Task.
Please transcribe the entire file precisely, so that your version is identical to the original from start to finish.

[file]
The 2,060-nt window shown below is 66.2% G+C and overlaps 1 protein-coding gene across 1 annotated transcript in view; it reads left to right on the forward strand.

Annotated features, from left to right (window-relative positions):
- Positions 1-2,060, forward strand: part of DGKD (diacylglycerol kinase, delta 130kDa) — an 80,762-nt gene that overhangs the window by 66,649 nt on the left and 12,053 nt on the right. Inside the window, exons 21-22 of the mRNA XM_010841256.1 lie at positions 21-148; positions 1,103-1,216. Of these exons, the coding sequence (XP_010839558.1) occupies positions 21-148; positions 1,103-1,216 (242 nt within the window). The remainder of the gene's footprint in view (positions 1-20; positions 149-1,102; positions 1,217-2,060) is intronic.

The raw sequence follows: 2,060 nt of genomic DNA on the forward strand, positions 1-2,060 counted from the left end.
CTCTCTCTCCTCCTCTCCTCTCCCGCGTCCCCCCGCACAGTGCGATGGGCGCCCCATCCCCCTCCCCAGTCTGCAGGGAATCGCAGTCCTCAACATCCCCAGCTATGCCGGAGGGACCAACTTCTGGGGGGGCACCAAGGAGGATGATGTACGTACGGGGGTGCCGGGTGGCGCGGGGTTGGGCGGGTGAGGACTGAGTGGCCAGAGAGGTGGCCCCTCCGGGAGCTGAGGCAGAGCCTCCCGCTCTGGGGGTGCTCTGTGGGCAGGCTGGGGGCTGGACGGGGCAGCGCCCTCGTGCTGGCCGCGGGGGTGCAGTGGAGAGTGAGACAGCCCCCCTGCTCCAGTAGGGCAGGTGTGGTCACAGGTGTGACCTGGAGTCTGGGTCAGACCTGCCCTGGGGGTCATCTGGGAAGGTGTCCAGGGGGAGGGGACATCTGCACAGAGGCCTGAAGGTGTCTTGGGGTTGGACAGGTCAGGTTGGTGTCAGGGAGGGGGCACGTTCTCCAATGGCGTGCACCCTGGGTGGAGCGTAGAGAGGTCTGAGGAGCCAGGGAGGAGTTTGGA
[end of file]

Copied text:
The 2,060-nt window shown below is 66.2% G+C and overlaps 1 protein-coding gene across 1 annotated transcript in view; it reads left to right on the forward strand.

Annotated features, from left to right (window-relative positions):
- Positions 1-2,060, forward strand: part of DGKD (diacylglycerol kinase, delta 130kDa) — an 80,762-nt gene that overhangs the window by 66,649 nt on the left and 12,053 nt on the right. Inside the window, exons 21-22 of the mRNA XM_010841256.1 lie at positions 21-148; positions 1,103-1,216. Of these exons, the coding sequence (XP_010839558.1) occupies positions 21-148; positions 1,103-1,216 (242 nt within the window). The remainder of the gene's footprint in view (positions 1-20; positions 149-1,102; positions 1,217-2,060) is intronic.

The raw sequence follows: 2,060 nt of genomic DNA on the forward strand, positions 1-2,060 counted from the left end.
CTCTCTCTCCTCCTCTCCTCTCCCGCGTCCCCCCGCACAGTGCGATGGGCGCCCCATCCCCCTCCCCAGTCTGCAGGGAATCGCAGTCCTCAACATCCCCAGCTATGCCGGAGGGACCAACTTCTGGGGGGGCACCAAGGAGGATGATGTACGTACGGGGGTGCCGGGTGGCGCGGGGTTGGGCGGGTGAGGACTGAGTGGCCAGAGAGGTGGCCCCTCCGGGAGCTGAGGCAGAGCCTCCCGCTCTGGGGGTGCTCTGTGGGCAGGCTGGGGGCTGGACGGGGCAGCGCCCTCGTGCTGGCCGCGGGGGTGCAGTGGAGAGTGAGACAGCCCCCCTGCTCCAGTAGGGCAGGTGTGGTCACAGGTGTGACCTGGAGTCTGGGTCAGACCTGCCCTGGGGGTCATCTGGGAAGGTGTCCAGGGGGAGGGGACATCTGCACAGAGGCCTGAAGGTGTCTTGGGGTTGGACAGGTCAGGTTGGTGTCAGGGAGGGGGCACGTTCTCCAATGGCGTGCACCCTGGGTGGAGCGTAGAGAGGTCTGAGGAGCCAGGGAGGAGTTTGGA